Pope says he is ‘deeply sorry’ to Indigenous Peoples in Canada

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Why Pope Visit Canada and Why Pope Say Sorry to First Nation Canada?

via Vatican News

At the beginning of the Papal Visit to Canada, Pope Francis addresses representatives of Indigenous Peoples of the First Nations, the Métis and the Inuit gathered in Maskwacis Park, near Edmonton. In his poignant speech, he again implores forgiveness for the evils committed by many Christians against the Indigenous Peoples in Canada in the residential school system. The Catholic church is something that seeks the perfection of Christ by accepting its human perfection. Unlike other human churches, Catholic Church is looking for perfection only with God and accepts human errors which never intended by God’s plan. As a World leader, Pope Francis is showing how humble the spiritual leader of more than 1 billion Catholics is.

Pope John Paul II was the first pope to visit Canada in 1984 and re-visited Canada in 1987 and 2002. In April 2022, Pope Francis apologized to the Indigenous people of Canada for the role of the Catholic Church in the Canadian Indian residential school system. He promised to visit Canada in July 2022.

The article was originally published in Vatican News

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By Lisa Zengarini

The words sorry, shame, pain and indignation resounded strongly in Pope Francis’s first public speech of his penitential pilgrimage to Canada. Addressing some 2,000  residential school survivors, Chiefs, leaders, elders, knowledge keepers and youth from First Nations, Métis and Inuit communities in Maskwacis Park (“Bear hills”, in the Cree language) on Monday, the Pope reiterated his deep sense of “pain and remorse” for the suffering inflicted on the Indigenous peoples of Canada, and specifically for the violence of forced assimilation endured in the residential school system.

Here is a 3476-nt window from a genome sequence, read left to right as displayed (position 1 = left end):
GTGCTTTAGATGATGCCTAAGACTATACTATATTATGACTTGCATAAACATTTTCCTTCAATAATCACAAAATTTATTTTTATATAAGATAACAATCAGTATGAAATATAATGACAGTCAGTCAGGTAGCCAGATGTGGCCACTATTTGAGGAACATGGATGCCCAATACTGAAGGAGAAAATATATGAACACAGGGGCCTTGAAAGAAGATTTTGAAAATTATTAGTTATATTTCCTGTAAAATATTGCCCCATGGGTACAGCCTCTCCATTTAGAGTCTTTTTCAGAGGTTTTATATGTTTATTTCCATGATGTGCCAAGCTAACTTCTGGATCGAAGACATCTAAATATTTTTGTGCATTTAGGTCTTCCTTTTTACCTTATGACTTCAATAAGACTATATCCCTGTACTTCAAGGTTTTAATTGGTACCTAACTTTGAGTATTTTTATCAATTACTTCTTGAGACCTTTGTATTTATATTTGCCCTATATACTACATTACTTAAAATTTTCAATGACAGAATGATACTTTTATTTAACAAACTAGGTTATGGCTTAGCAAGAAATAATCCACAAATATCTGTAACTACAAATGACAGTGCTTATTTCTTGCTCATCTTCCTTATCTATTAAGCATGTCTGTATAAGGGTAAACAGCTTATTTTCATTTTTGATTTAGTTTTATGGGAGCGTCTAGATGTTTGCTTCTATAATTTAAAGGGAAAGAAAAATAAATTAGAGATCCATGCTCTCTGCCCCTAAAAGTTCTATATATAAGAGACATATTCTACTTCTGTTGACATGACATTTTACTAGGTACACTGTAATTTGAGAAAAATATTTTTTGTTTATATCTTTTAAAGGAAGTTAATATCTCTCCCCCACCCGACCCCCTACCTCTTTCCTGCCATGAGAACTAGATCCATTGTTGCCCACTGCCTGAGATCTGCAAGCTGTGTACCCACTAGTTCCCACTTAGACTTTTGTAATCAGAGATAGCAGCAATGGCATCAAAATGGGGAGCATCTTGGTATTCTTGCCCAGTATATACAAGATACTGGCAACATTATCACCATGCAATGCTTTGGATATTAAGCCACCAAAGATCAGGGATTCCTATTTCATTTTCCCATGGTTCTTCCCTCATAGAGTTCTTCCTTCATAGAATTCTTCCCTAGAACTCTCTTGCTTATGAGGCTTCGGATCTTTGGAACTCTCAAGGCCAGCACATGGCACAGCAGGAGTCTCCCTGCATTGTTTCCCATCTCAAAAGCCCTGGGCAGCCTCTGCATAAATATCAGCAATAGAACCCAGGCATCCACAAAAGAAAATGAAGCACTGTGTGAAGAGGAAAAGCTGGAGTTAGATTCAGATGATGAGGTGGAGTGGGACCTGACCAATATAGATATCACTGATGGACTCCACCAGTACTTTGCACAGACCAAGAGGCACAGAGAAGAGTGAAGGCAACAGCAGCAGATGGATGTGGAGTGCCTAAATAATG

Imploring God’s forgiveness, healing and reconciliation

He said he has come to their native lands to tell them, in person, of his “sorrow”, “to implore God’s forgiveness, healing and reconciliation”, to express his closeness, and to pray with and for them.

The Pope recalled the meetings he had in Rome with the Canadian Indigenous Delegations between 28 March and 1 April in which he heard their stories about life in the Indian residential schools. On that occasion, he was given two pairs of moccasins as a sign of the suffering endured by indigenous children there, which he was asked to return when he came to Canada. The Holy Father noted that those mocassins speak of a path of “healing and reconciliation” to be followed “together”

“We want to walk together, to pray together and to work together, so that the sufferings of the past can lead to a future of justice, healing and reconciliation.”

The need to remember

Pope Francis went on stress the importance of remembering this dark past of disruption and destruction of ancestral cultures. However painful, he said, to remember the “devastating experiences” that took place in the residential schools is necessary, because “forgetfulness leads to indifference”, and also in light of the lasting impact of that system on Indigenous communities up until today.

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